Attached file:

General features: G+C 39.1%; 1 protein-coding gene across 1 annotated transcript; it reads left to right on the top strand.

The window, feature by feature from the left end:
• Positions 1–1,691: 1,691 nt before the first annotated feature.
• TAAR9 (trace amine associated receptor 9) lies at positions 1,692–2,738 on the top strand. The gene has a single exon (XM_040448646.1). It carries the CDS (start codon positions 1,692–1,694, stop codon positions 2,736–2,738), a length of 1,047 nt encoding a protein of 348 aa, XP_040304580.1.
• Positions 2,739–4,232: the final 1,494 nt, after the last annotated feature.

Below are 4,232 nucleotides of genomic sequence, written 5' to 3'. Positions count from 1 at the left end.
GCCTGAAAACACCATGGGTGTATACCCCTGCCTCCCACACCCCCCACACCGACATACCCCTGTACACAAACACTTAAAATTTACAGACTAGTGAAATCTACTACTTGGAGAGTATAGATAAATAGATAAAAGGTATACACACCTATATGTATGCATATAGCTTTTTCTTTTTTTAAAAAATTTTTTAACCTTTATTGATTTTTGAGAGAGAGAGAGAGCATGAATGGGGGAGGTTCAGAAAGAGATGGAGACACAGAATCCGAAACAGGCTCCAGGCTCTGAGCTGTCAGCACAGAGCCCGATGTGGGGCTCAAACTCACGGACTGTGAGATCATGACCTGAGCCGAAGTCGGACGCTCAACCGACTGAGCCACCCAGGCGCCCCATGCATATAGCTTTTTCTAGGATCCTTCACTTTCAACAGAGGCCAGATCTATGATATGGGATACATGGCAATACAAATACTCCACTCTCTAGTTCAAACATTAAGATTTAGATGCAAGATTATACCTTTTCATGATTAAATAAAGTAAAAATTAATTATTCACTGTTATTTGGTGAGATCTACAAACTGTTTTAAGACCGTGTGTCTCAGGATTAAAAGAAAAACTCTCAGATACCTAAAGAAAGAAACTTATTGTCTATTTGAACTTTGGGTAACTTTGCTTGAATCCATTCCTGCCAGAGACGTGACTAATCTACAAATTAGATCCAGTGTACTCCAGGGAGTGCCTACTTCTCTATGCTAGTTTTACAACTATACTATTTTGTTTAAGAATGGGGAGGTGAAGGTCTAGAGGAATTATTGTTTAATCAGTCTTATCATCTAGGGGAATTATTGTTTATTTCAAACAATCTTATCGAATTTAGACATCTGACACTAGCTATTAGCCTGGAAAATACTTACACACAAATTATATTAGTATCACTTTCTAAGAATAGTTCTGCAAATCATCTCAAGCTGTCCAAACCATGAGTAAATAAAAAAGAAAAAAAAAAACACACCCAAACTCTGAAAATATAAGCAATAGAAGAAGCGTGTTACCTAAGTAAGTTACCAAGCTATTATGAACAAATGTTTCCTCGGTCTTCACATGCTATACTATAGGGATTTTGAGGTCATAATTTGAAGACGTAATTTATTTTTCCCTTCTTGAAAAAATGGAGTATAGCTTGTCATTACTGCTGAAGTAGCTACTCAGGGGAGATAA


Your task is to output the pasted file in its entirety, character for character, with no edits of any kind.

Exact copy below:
General features: G+C 39.1%; 1 protein-coding gene across 1 annotated transcript; it reads left to right on the top strand.

The window, feature by feature from the left end:
• Positions 1–1,691: 1,691 nt before the first annotated feature.
• TAAR9 (trace amine associated receptor 9) lies at positions 1,692–2,738 on the top strand. The gene has a single exon (XM_040448646.1). It carries the CDS (start codon positions 1,692–1,694, stop codon positions 2,736–2,738), a length of 1,047 nt encoding a protein of 348 aa, XP_040304580.1.
• Positions 2,739–4,232: the final 1,494 nt, after the last annotated feature.

Below are 4,232 nucleotides of genomic sequence, written 5' to 3'. Positions count from 1 at the left end.
GCCTGAAAACACCATGGGTGTATACCCCTGCCTCCCACACCCCCCACACCGACATACCCCTGTACACAAACACTTAAAATTTACAGACTAGTGAAATCTACTACTTGGAGAGTATAGATAAATAGATAAAAGGTATACACACCTATATGTATGCATATAGCTTTTTCTTTTTTTAAAAAATTTTTTAACCTTTATTGATTTTTGAGAGAGAGAGAGAGCATGAATGGGGGAGGTTCAGAAAGAGATGGAGACACAGAATCCGAAACAGGCTCCAGGCTCTGAGCTGTCAGCACAGAGCCCGATGTGGGGCTCAAACTCACGGACTGTGAGATCATGACCTGAGCCGAAGTCGGACGCTCAACCGACTGAGCCACCCAGGCGCCCCATGCATATAGCTTTTTCTAGGATCCTTCACTTTCAACAGAGGCCAGATCTATGATATGGGATACATGGCAATACAAATACTCCACTCTCTAGTTCAAACATTAAGATTTAGATGCAAGATTATACCTTTTCATGATTAAATAAAGTAAAAATTAATTATTCACTGTTATTTGGTGAGATCTACAAACTGTTTTAAGACCGTGTGTCTCAGGATTAAAAGAAAAACTCTCAGATACCTAAAGAAAGAAACTTATTGTCTATTTGAACTTTGGGTAACTTTGCTTGAATCCATTCCTGCCAGAGACGTGACTAATCTACAAATTAGATCCAGTGTACTCCAGGGAGTGCCTACTTCTCTATGCTAGTTTTACAACTATACTATTTTGTTTAAGAATGGGGAGGTGAAGGTCTAGAGGAATTATTGTTTAATCAGTCTTATCATCTAGGGGAATTATTGTTTATTTCAAACAATCTTATCGAATTTAGACATCTGACACTAGCTATTAGCCTGGAAAATACTTACACACAAATTATATTAGTATCACTTTCTAAGAATAGTTCTGCAAATCATCTCAAGCTGTCCAAACCATGAGTAAATAAAAAAGAAAAAAAAAAACACACCCAAACTCTGAAAATATAAGCAATAGAAGAAGCGTGTTACCTAAGTAAGTTACCAAGCTATTATGAACAAATGTTTCCTCGGTCTTCACATGCTATACTATAGGGATTTTGAGGTCATAATTTGAAGACGTAATTTATTTTTCCCTTCTTGAAAAAATGGAGTATAGCTTGTCATTACTGCTGAAGTAGCTACTCAGGGGAGATAA